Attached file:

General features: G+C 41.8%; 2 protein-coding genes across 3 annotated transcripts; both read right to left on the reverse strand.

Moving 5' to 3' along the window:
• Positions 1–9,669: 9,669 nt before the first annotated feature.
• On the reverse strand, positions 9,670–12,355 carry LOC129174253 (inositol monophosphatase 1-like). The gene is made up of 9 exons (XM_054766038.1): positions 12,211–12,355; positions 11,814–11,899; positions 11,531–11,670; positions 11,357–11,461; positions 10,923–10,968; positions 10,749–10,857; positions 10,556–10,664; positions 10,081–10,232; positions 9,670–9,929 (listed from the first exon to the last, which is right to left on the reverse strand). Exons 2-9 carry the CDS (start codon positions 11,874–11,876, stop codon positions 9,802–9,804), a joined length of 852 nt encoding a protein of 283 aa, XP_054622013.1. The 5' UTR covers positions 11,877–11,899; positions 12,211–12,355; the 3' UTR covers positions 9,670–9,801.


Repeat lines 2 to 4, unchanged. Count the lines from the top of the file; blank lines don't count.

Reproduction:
Moving 5' to 3' along the window:
• Positions 1–9,669: 9,669 nt before the first annotated feature.
• On the reverse strand, positions 9,670–12,355 carry LOC129174253 (inositol monophosphatase 1-like). The gene is made up of 9 exons (XM_054766038.1): positions 12,211–12,355; positions 11,814–11,899; positions 11,531–11,670; positions 11,357–11,461; positions 10,923–10,968; positions 10,749–10,857; positions 10,556–10,664; positions 10,081–10,232; positions 9,670–9,929 (listed from the first exon to the last, which is right to left on the reverse strand). Exons 2-9 carry the CDS (start codon positions 11,874–11,876, stop codon positions 9,802–9,804), a joined length of 852 nt encoding a protein of 283 aa, XP_054622013.1. The 5' UTR covers positions 11,877–11,899; positions 12,211–12,355; the 3' UTR covers positions 9,670–9,801.